As many of you know, my daughter has been living in Israel for the past several years. The latest round of fighting and rocket attacks has been difficult for me to watch, mainly because I have experienced exactly one of them on one of my visits. The rocket landed a few miles away and happened in the middle of the night. I woke up briefly, because the sirens sounded and then the ground shook. A house was destroyed, but the family living there survived.
Every Israeli has access to a bomb shelter or safe room, depending on when their house was built and under what circumstances they have. For the more modern residences, the shelters usually have fortified walls, a roll-down metal shutter on the windows, and a metal door to the room itself. For my daughter’s condo, I actually slept in the bomb shelter room. Some of the older buildings have basement shelters or separate buildings that you have to move into.
So that was the context for me and trying to get accurate information during the current hostilities. It isn’t easy and it is getting harder. Let’s take a few examples.
Last week this Tweet was sent out by the Israeli military public affairs office. It says that Israeli “air and ground troops are currently attacking in the Gaza Strip.” The key word in that Tweet was “in” and how the English-language press reported what was happening. This article from the NY Times covers the issues.
Do you recall the Clinton/Monica impeachment testimony when we debated the meaning of the word “is”? This single word last week was responsible for press reports citing an invasion of Gaza by Israeli grounds forces, saying that troops were inside the territory. They weren’t.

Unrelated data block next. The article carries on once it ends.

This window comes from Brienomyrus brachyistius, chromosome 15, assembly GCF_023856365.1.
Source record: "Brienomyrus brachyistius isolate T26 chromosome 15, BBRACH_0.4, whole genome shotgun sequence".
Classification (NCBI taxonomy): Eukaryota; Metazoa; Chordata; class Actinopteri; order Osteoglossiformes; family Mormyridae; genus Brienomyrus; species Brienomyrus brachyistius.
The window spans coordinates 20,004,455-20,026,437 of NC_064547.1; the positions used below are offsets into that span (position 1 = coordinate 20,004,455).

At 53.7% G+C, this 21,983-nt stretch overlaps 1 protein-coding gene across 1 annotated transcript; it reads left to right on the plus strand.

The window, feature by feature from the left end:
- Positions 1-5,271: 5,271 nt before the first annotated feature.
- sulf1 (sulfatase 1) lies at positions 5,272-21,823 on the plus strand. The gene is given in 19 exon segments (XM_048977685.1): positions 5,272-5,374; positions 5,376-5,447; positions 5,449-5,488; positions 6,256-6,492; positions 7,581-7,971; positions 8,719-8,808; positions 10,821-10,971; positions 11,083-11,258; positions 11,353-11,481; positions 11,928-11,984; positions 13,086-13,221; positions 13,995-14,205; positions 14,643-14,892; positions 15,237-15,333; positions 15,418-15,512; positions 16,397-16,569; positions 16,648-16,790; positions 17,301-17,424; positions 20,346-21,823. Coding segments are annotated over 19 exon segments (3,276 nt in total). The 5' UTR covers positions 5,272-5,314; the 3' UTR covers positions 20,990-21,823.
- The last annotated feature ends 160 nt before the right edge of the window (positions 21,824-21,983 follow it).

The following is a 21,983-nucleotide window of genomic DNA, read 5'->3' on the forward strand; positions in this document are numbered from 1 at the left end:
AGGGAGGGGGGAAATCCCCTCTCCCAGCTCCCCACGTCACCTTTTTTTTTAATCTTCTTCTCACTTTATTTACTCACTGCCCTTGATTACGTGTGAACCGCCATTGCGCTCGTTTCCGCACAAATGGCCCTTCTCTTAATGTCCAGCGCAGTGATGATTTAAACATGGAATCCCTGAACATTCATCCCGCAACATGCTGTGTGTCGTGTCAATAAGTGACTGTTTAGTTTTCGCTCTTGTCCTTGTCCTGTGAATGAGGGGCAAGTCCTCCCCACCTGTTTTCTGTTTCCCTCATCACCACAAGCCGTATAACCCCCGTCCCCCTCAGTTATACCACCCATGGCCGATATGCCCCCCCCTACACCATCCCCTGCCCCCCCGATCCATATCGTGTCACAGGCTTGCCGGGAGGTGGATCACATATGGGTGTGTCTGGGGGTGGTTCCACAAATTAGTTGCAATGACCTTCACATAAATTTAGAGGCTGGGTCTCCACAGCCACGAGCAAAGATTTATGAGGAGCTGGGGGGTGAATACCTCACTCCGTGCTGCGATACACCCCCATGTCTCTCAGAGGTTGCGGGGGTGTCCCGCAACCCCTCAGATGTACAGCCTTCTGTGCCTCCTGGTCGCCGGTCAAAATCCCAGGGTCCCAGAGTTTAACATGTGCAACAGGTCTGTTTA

Yes, there was plenty of fighting between the two sides, but Israeli ground troops remained on their side of the border, firing missiles from tanks, drones and other aircraft at Gazan targets. But one result of these reports was that Israeli forces were able to get Hamas fighters to take to their underground tunnels and target them from the air. There were many casualties as a result.
The Lt. Col. who spoke (and Tweeted) claimed it was an honest mistake due to the fog of war. But others, including the Hebrew-language press and the Gazans themselves, called this a deliberate attempt to use the press into helping the Israeli military. Hard to say which is true.
This wasn’t the only disinformation campaign going on in last week’s fighting. The NYTimes cites a series of misinformation campaigns by mostly Israeli-based efforts in this article, all designed to inflame pro-war passions. And over the weekend, the Gaza City high-rise building that has been the home of the AP and Al Jazeera offices for many years was demolished by Israeli air strikes. Israel gave occupants an hour to leave the building before it was bombed, claiming that it was being used as offices for high-ranking Hamas leaders. It is hard to determine if that was true, or if the leaders were using the press occupants as human shields. Reporters have asked for documentation about who was actually in the buildings.
This wouldn’t be the first time that Hamas has used this tactic. If you examine the casualty reports from the fighting over the past week, you can see there are dozens of Gazan children who have been killed in the attacks. This is due to the placement of the rocket launchers atop schools and hospitals, so that when these sites are targeted they can claim Israelis are aiming at innocents. Some of the tunnels are also purposely routed near schools as well.
Getting the facts has never been harder in this part of the world.